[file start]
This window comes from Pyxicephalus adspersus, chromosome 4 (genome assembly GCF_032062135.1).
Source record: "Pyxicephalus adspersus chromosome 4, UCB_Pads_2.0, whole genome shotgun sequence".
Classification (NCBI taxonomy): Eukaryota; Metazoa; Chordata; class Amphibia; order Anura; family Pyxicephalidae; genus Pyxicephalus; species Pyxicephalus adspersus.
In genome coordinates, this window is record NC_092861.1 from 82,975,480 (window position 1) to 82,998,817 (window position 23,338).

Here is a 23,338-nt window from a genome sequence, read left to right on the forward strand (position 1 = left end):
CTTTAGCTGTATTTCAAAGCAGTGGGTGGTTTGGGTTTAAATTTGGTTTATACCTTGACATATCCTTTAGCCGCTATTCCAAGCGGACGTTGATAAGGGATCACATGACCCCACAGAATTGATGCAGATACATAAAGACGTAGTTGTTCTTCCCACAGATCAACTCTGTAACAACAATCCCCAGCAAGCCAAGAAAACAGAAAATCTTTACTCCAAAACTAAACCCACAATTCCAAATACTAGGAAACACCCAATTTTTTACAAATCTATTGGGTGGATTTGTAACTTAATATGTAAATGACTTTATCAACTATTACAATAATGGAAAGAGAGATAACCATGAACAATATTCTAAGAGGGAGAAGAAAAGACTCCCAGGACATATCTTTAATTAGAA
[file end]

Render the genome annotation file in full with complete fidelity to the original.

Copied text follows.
This window comes from Pyxicephalus adspersus, chromosome 4 (genome assembly GCF_032062135.1).
Source record: "Pyxicephalus adspersus chromosome 4, UCB_Pads_2.0, whole genome shotgun sequence".
Classification (NCBI taxonomy): Eukaryota; Metazoa; Chordata; class Amphibia; order Anura; family Pyxicephalidae; genus Pyxicephalus; species Pyxicephalus adspersus.
In genome coordinates, this window is record NC_092861.1 from 82,975,480 (window position 1) to 82,998,817 (window position 23,338).

Here is a 23,338-nt window from a genome sequence, read left to right on the forward strand (position 1 = left end):
CTTTAGCTGTATTTCAAAGCAGTGGGTGGTTTGGGTTTAAATTTGGTTTATACCTTGACATATCCTTTAGCCGCTATTCCAAGCGGACGTTGATAAGGGATCACATGACCCCACAGAATTGATGCAGATACATAAAGACGTAGTTGTTCTTCCCACAGATCAACTCTGTAACAACAATCCCCAGCAAGCCAAGAAAACAGAAAATCTTTACTCCAAAACTAAACCCACAATTCCAAATACTAGGAAACACCCAATTTTTTACAAATCTATTGGGTGGATTTGTAACTTAATATGTAAATGACTTTATCAACTATTACAATAATGGAAAGAGAGATAACCATGAACAATATTCTAAGAGGGAGAAGAAAAGACTCCCAGGACATATCTTTAATTAGAA